Channels: Two Inputs: 2x RCA Line, 2x RCA Phono, 2x RCA Return Outputs: XLR/RCA Master Out, TRS Booth Out, RCA Rec Out, RCA Send, TRS Headphone Out Dimensions: 250 x 250 x 90 mm Weight:4 4kg

Retails from $2,375/£1,731. Learn more at

The little brother to the more retro AR-6, the AR-4 is a four-channel desktop unit with a broadly similar layout and feature set to other contemporary mixers. It might be a little surprising that it’s actually more expensive than the more fully featured AR-6. But you’re paying a premium for the nicer case, wooden side cheeks, VU meters, and slicker finish, compared to the rough-and-ready utilitarian 19-inch rack enclosure of the AR-6. Neither mixer is a bad choice by any means, with similar electronics at their heart. It’s a solid option, harking back to a 70s icon.

Channels: Four Inputs: 4x RCA Line, 3x RCA Phono, XLR Mic, TRS Loop circuit Outputs: XLR/RCA Master, XLR/RCA Booth, TRS Headphone Out Dimensions: 440 x 430 x 220 mm Weight: 6kg

Retails for $2,145/£1,695. Learn more at 

MusicTech was lucky enough to have MasterSounds’ Valve MK2 on the cover in September 2023. Since then, the brand has gifted the DJing world another fine two-channel rotary mixer in the form of the Radius 2 MK2. This builds on its predecessor’s success and features a 4/3 band isolator, redesigned VariableQ high pass filter, ADD MIX knob, 2x headphone jacks, and individual return channel knob. The four-channel version, Radius 4 MK2, includes two additional channels and mic inputs.

Find out more at MasterSounds.

The recent flurry of interest around rotary mixers can be attributed in large part to Parisian electronic engineer Jerôme Barbé of E&S. Originally commissioned by DJ Deep to repair his vintage UREI mixer, Barbé took on board his creative input and developed a new mixer from scratch, with the intention of updating the classic rotary mixer sound for modern use. A few design iterations later, the DJR 400 is the flagship model in E&S’s small range.

It’s a portable, four-channel unit with built-in isolator and effects loops. A relatively minimal approach by some people’s standards, but it does everything most DJs need. More importantly, it sounds amazing.

Channels: Four Inputs: 3x RCA Line, 3x RCA Line, RCA Return Outputs: XLR/RCA Master Out, XLR/RCA Booth Out, RCA Send, TRS Headphone Out Dimensions: 280 x 210 x 70 Weight: 2.8kg

Price on application. Learn more at

Manufactured in the UK by Formula Sound, the DN78 is available in a few different specifications, but the overall approach is common to all models: super retro in design (you can even spec Bakelite knobs if you fancy a bit of a steampunk vibe), but with modern high-end sound quality.

The unique selling point here is the Phantom Valve output stage, designed to add classic valve warmth to the signal. Unlike the MasterSounds Radius 4V, which uses valves as a very subtle buffer, the DN78 pushes the saturation a bit harder but allows you to bypass the valve stage if you don’t want to colour the signal.

Channels: Two Inputs: 2x RCA Line, 2x RCA Phono, 1x XLR/TRS Mic, TRS return Outputs: XLR/RCA Master Out, XLR/RCA Booth Out, TRS Send, TRS Headphone out Dimensions: 340 x 100 x 240 mm Weight: 3.3kg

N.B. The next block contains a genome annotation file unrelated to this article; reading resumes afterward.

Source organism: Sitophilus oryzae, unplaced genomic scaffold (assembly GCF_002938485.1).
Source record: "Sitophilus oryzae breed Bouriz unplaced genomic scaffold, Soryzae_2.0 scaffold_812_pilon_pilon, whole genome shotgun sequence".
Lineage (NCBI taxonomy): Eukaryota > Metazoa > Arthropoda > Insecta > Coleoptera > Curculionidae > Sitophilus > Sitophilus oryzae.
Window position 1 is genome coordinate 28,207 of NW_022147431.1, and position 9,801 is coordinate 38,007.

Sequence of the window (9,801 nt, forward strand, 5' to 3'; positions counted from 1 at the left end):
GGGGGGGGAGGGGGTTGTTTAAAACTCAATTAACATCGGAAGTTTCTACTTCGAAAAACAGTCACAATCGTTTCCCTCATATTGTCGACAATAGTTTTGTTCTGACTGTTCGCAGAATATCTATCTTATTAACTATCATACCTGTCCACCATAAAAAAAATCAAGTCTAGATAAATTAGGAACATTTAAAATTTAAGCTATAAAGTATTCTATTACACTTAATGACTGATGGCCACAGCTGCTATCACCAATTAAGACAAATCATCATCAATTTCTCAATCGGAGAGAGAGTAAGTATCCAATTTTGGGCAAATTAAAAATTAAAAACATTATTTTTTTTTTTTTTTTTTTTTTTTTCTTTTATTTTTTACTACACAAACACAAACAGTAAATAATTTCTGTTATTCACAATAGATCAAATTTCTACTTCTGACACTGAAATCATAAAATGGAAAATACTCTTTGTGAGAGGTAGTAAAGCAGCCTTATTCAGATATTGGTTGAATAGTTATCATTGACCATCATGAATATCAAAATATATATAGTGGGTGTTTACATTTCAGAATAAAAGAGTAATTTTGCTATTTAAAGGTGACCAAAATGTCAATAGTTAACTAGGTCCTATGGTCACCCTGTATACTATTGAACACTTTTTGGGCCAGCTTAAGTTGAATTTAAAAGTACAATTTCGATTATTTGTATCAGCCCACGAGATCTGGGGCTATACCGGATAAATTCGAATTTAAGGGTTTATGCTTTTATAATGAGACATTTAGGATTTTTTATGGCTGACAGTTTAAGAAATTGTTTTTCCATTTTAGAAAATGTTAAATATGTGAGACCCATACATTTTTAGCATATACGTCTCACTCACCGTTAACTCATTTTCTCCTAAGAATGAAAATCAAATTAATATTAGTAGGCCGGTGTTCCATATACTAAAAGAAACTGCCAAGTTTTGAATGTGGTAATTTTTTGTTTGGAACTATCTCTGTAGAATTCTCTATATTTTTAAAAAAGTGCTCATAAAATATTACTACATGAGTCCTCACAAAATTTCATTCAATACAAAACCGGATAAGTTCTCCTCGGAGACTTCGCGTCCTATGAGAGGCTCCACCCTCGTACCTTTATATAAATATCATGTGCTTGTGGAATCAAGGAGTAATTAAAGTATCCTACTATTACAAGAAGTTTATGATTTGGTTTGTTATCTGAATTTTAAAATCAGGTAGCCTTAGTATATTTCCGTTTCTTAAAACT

Retails for $2,847/£2,250. Learn more at

A lot of big names have made rotary mixers over the years – including the likes of Pioneer DJ, Allen & Heath and the now-defunct Vestax – but the balance of power has shifted recently, leaving smaller upstarts in charge of the majority of the market.

The one exception is Rane, whose MP2015 remains the last real option from the bigger commercial brands. Notably different in approach to the boutique models, the four-channel MP2015 includes digital inputs for CDJs, plus USB ports for Traktor/Serato compatibility. An interesting halfway house, but we suspect many rotary devotees will prefer a more simple analogue approach.

Channels: Four Inputs: 4x RCA Phono, 4x RCA Line, 2x USB, 2x XLR/TRS Mic, 6x S/PDIF, RCA Aux Input, RCA Send, RCA Session Input, Outputs: XLR Main Out, TRS Booth, RCA Session out, 2x USB, RCA Return, TRS Headphone Out Dimensions: 355 x 333 x 830 Weight: 5.7kg

Retails for $2,899/£2,315. Learn more at

Switzerland’s Varia Instruments has upgraded its luscious two-channel RDM20 to a four-channel behemoth, the RDM40. Sporting large knobs and a minimal design, this would fit in an old research lab just as well as in your DJ setup. With a smooth three-band 12db/octave isolator on each channel and a steeper 24db/octave one on the master channel, you should have plenty of options for creative mixing.

The glorious solid-metal mixer has been in the works for a couple of years now, with Varia Instruments sending out the first batch in January 2021. This mixer, with its VU meters, signal level LEDs and robust build, is ideal for retro-future fanatics.

Channels: Four Inputs: 4x RCA Line, 3x RCA Phono, XLR Mic, TRS Return Outputs: XLR Master, TRS Booth, RCA Rec, TRS Send, TRS Headphone Dimensions: 345 x 360 x 190 mm Weight: 5.5kg

Retails for $3,774/£2,746. Learn more at

ARS Model 9900BW Music Mixer Pro is a high-end, beautiful Japanese-made 6-channel rotary DJ mixer, featuring a world-first 3-band hybrid ISOEQ (HI-EQ, MID-EQ, LOW-ISO) on each channel. The flagship tabletop mixer boasts precision craftsmanship with Alps potentiometers and switches. It includes a 3-band isolator on the master, post-fader send on each channel, and various output options, including XLR. Designed for professional use, it has no power switch to prevent accidental shutdown during performances, and the circuit boards are separated to minimise power noise.

Find out more about the MODEL9900 via ARS.

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12 best rotary mixers for DJs | MusicTech